However, of the five predictive IHC biomarker tests approved by the FDA as companion diagnostics, only one – human epidermal growth factor receptor 2 (Her2) for breast and gastric cancers have image analysis quantification algorithms, has been FDA cleared. The fact that most of the scoring guidelines rely on visual estimation (or better said “guestimation”) of the amount of positive tumor tissue should be an argument strong enough for the quick development of reliable image analysis solutions. The task of estimating the amount of positive stain in an image simply is not a strength of the human brain. We are very good in recognizing different patterns and structures, but miserable at quantifying them, especially around the cut-off values, where inter-observer variability is extremely high and may lead to misclassification of as many as 50% of the patients.
Apart from the predictive biomarkers which are part of companion diagnostic tests, there are a few other biomarkers used in the clinical practice, which quantificationbenefits from the use of an image analysis algorithm.
Research use only
Many of the pathology supporting algorithms will never enter the regulated environment, meaning they will never comply with the strict regulations. They will remain for research use only. This is not necessarily bad, and it doesn’t mean that there should be total freedom in their design and their interpretation. As with each scientific method supporting bio-technological discoveries, image analysis for IHC quantification should always be tested for its specificity, sensitivity, and accuracy, before data is generated.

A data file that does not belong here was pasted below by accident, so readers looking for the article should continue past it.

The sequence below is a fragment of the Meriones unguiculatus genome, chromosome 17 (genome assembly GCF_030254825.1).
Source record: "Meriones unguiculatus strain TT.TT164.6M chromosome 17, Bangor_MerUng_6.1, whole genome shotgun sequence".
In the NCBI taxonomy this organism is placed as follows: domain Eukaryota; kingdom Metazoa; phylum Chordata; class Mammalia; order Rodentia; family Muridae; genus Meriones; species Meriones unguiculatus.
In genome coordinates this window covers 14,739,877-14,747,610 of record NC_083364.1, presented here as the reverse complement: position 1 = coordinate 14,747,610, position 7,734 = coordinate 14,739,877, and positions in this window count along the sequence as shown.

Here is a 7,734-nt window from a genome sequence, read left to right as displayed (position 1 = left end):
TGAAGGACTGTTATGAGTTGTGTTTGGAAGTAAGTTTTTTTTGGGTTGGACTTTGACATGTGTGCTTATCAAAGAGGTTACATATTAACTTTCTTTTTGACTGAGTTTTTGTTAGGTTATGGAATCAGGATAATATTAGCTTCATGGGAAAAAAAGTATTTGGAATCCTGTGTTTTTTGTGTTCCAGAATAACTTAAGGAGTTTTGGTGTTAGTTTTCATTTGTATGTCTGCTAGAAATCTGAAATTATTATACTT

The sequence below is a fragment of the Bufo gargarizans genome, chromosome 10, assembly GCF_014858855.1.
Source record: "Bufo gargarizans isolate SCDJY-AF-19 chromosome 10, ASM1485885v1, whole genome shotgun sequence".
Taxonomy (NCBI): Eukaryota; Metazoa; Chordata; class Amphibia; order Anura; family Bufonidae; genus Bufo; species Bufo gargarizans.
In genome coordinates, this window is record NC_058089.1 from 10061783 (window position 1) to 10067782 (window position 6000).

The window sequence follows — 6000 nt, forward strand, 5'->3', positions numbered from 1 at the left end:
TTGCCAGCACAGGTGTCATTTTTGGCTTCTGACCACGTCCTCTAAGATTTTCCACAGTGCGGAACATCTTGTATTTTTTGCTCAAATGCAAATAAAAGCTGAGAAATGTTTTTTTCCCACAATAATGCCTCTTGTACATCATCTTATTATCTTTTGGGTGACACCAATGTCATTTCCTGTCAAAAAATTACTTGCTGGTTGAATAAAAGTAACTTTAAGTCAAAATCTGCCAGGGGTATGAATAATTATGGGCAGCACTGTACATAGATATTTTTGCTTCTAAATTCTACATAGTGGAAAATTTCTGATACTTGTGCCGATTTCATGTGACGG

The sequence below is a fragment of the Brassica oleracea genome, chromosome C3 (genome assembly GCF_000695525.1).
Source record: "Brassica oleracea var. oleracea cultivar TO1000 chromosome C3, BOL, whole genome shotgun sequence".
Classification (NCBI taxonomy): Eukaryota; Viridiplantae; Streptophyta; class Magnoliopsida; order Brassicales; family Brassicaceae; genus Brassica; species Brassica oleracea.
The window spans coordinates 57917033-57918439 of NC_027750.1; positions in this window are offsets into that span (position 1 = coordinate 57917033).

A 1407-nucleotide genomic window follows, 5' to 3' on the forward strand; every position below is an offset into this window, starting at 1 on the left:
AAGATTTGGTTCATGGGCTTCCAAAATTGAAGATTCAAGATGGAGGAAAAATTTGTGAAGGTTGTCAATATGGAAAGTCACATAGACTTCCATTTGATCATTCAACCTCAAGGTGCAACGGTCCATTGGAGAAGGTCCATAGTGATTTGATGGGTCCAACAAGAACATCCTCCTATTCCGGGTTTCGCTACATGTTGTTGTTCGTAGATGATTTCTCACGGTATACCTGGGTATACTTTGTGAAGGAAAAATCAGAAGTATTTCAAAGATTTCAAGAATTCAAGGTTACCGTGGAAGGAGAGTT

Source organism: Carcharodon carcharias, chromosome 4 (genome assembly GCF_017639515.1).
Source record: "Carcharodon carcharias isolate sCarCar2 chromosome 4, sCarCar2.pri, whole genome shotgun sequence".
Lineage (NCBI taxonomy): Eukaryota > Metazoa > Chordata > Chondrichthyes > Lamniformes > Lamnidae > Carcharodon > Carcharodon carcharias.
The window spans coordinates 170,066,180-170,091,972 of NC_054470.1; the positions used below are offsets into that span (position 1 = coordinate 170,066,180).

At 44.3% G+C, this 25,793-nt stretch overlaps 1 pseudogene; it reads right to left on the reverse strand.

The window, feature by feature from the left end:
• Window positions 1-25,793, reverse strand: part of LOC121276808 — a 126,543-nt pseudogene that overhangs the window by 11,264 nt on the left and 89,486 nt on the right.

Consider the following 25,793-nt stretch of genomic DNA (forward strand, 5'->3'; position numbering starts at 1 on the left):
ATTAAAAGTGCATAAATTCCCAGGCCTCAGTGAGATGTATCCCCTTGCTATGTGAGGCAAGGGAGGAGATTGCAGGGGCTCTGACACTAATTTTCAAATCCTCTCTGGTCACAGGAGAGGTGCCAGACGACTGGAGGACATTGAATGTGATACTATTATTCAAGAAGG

What about preclinical?
In the preclinical phase of drug development, the drug candidate compounds are evaluated for their toxicological safety in animal models. The number of candidate compounds is high, resulting in a very large number of histology slides needing evaluation. Recently the toxicologic pathology community started tapping into the potential of tissue image analysis to accelerate some aspects of the toxicologic safety assessment. The processes are conducted in compliance with principles of Good Laboratory Practice (GLP), so image analysis algorithms would need to be validated according to these principles.
The advantage is that the algorithms do not need to have the status of an FDA approved medical device to be used, so there is no submission process for the validation. Image analysis algorithms or software packages are considered a part of a digital pathology system consisting of IT infrastructure, Whole Slide Scanner, image acquisition system and annotation software. Together in the GLP environment the components constitute a computerized system and should be validated as such.
The extent of the validation always depends on the intended use of the system, and when image analysis for histologic data generation is the intended use the validation needs to be extensive. This is a difficult process involving several teams in the organization: the system owners, the end users, IT and quality assurance teams. Any well-functioning image analysis solution can be validated. However, since the validation process is very time and resource consuming a clear added value of the image analysis algorithm for the preclinical pathology evaluation must be demonstrated in advance, in order to engage all responsible parties and achieve support from the organization management.
As image analysis becomes more ubiquitous in the toxicologic pathology world and as algorithms mature the incentive to validate will be greater and we will be able to benefit from the image analysis speed, precision and objectivity also in the GLP compliant environment.
A longer version of this post originally appeared on Digital Pathology Consulting (https://digitalpathologyconsulting.com/are-image-analysis-algorithms-for-digital-pathology-compliant-with-regulatory-requirements/) a blog Dr. Zuraw launched to connect pathologists and computer scientists who are designing image analysis algorithms for pathology images.